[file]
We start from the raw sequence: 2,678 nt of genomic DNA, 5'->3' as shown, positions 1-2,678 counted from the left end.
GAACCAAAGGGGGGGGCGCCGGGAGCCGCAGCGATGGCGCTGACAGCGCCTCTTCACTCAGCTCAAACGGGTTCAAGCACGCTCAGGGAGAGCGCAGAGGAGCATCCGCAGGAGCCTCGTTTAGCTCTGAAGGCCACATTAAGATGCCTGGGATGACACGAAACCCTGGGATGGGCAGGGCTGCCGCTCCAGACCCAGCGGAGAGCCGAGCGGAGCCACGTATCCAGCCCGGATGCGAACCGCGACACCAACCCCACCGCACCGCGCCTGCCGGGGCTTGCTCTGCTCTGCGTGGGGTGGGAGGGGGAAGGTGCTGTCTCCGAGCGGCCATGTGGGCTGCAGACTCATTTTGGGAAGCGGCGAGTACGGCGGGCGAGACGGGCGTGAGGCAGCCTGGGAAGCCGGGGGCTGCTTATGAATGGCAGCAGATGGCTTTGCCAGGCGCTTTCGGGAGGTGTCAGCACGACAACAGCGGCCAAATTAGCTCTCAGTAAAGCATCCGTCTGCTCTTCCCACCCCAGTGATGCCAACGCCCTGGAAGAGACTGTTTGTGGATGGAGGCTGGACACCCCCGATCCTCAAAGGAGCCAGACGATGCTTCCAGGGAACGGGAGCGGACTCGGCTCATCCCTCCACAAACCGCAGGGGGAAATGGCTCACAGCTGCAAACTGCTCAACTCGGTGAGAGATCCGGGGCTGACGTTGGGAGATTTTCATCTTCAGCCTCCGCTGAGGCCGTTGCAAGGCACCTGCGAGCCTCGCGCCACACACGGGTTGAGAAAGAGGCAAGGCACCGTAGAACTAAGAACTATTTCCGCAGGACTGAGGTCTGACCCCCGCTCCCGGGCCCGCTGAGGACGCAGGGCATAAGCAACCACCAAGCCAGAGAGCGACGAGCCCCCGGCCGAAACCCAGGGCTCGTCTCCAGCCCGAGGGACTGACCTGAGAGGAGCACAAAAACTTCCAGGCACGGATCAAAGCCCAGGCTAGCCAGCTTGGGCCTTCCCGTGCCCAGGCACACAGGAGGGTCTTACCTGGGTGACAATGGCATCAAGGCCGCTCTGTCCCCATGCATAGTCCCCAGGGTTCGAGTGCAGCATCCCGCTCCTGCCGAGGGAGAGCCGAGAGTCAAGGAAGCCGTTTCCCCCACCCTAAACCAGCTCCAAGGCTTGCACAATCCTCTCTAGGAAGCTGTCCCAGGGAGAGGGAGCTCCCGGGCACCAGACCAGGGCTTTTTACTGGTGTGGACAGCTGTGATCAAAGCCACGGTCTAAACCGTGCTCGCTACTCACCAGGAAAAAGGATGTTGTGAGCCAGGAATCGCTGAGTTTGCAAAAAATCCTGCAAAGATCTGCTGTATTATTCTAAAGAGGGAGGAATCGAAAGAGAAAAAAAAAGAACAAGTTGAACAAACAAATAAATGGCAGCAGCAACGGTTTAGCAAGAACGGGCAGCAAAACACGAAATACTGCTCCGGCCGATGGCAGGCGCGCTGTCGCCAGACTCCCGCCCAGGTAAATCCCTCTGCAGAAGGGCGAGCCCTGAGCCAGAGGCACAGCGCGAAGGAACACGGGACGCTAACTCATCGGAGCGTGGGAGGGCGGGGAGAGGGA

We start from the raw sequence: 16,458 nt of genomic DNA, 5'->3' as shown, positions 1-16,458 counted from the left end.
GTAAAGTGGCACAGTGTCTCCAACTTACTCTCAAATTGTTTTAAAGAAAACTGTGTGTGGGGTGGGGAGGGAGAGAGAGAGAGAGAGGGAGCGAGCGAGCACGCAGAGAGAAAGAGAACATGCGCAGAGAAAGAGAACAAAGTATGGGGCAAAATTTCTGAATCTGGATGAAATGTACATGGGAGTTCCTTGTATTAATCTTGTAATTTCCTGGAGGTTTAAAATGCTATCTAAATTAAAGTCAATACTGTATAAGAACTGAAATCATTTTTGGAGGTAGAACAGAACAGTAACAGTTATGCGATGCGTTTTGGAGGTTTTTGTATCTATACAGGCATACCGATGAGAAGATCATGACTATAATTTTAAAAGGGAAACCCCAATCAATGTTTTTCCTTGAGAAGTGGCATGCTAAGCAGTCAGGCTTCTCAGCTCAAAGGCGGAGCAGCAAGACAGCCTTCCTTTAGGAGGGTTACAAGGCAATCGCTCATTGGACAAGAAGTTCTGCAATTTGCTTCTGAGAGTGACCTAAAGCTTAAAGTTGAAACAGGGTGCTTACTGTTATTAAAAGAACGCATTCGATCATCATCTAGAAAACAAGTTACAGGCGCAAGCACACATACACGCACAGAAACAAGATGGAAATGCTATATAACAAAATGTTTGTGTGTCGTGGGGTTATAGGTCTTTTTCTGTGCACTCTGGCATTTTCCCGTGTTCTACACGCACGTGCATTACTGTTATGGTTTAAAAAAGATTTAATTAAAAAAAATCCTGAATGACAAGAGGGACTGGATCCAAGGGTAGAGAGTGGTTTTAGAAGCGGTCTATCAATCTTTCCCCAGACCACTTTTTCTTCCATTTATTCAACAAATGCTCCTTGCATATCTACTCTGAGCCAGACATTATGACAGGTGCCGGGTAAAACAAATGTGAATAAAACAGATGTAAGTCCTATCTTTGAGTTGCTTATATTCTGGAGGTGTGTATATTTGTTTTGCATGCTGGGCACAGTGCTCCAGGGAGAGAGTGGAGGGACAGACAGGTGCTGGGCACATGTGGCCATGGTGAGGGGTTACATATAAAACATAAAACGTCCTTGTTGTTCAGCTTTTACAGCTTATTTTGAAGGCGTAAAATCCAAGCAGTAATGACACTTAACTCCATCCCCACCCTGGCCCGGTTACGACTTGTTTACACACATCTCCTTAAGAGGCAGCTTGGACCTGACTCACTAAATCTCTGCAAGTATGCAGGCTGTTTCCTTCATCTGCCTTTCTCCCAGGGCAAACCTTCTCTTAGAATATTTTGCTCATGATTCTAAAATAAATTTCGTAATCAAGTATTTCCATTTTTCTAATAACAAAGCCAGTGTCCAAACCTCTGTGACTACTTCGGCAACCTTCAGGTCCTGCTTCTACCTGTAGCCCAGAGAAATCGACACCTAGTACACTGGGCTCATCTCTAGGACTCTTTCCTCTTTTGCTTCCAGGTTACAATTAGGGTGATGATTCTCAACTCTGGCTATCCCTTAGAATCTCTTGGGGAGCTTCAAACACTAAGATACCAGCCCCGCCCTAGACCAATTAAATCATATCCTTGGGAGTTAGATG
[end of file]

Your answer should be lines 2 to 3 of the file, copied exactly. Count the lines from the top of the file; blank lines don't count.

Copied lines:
GAACCAAAGGGGGGGGCGCCGGGAGCCGCAGCGATGGCGCTGACAGCGCCTCTTCACTCAGCTCAAACGGGTTCAAGCACGCTCAGGGAGAGCGCAGAGGAGCATCCGCAGGAGCCTCGTTTAGCTCTGAAGGCCACATTAAGATGCCTGGGATGACACGAAACCCTGGGATGGGCAGGGCTGCCGCTCCAGACCCAGCGGAGAGCCGAGCGGAGCCACGTATCCAGCCCGGATGCGAACCGCGACACCAACCCCACCGCACCGCGCCTGCCGGGGCTTGCTCTGCTCTGCGTGGGGTGGGAGGGGGAAGGTGCTGTCTCCGAGCGGCCATGTGGGCTGCAGACTCATTTTGGGAAGCGGCGAGTACGGCGGGCGAGACGGGCGTGAGGCAGCCTGGGAAGCCGGGGGCTGCTTATGAATGGCAGCAGATGGCTTTGCCAGGCGCTTTCGGGAGGTGTCAGCACGACAACAGCGGCCAAATTAGCTCTCAGTAAAGCATCCGTCTGCTCTTCCCACCCCAGTGATGCCAACGCCCTGGAAGAGACTGTTTGTGGATGGAGGCTGGACACCCCCGATCCTCAAAGGAGCCAGACGATGCTTCCAGGGAACGGGAGCGGACTCGGCTCATCCCTCCACAAACCGCAGGGGGAAATGGCTCACAGCTGCAAACTGCTCAACTCGGTGAGAGATCCGGGGCTGACGTTGGGAGATTTTCATCTTCAGCCTCCGCTGAGGCCGTTGCAAGGCACCTGCGAGCCTCGCGCCACACACGGGTTGAGAAAGAGGCAAGGCACCGTAGAACTAAGAACTATTTCCGCAGGACTGAGGTCTGACCCCCGCTCCCGGGCCCGCTGAGGACGCAGGGCATAAGCAACCACCAAGCCAGAGAGCGACGAGCCCCCGGCCGAAACCCAGGGCTCGTCTCCAGCCCGAGGGACTGACCTGAGAGGAGCACAAAAACTTCCAGGCACGGATCAAAGCCCAGGCTAGCCAGCTTGGGCCTTCCCGTGCCCAGGCACACAGGAGGGTCTTACCTGGGTGACAATGGCATCAAGGCCGCTCTGTCCCCATGCATAGTCCCCAGGGTTCGAGTGCAGCATCCCGCTCCTGCCGAGGGAGAGCCGAGAGTCAAGGAAGCCGTTTCCCCCACCCTAAACCAGCTCCAAGGCTTGCACAATCCTCTCTAGGAAGCTGTCCCAGGGAGAGGGAGCTCCCGGGCACCAGACCAGGGCTTTTTACTGGTGTGGACAGCTGTGATCAAAGCCACGGTCTAAACCGTGCTCGCTACTCACCAGGAAAAAGGATGTTGTGAGCCAGGAATCGCTGAGTTTGCAAAAAATCCTGCAAAGATCTGCTGTATTATTCTAAAGAGGGAGGAATCGAAAGAGAAAAAAAAAGAACAAGTTGAACAAACAAATAAATGGCAGCAGCAACGGTTTAGCAAGAACGGGCAGCAAAACACGAAATACTGCTCCGGCCGATGGCAGGCGCGCTGTCGCCAGACTCCCGCCCAGGTAAATCCCTCTGCAGAAGGGCGAGCCCTGAGCCAGAGGCACAGCGCGAAGGAACACGGGACGCTAACTCATCGGAGCGTGGGAGGGCGGGGAGAGGGA

We start from the raw sequence: 16,458 nt of genomic DNA, 5'->3' as shown, positions 1-16,458 counted from the left end.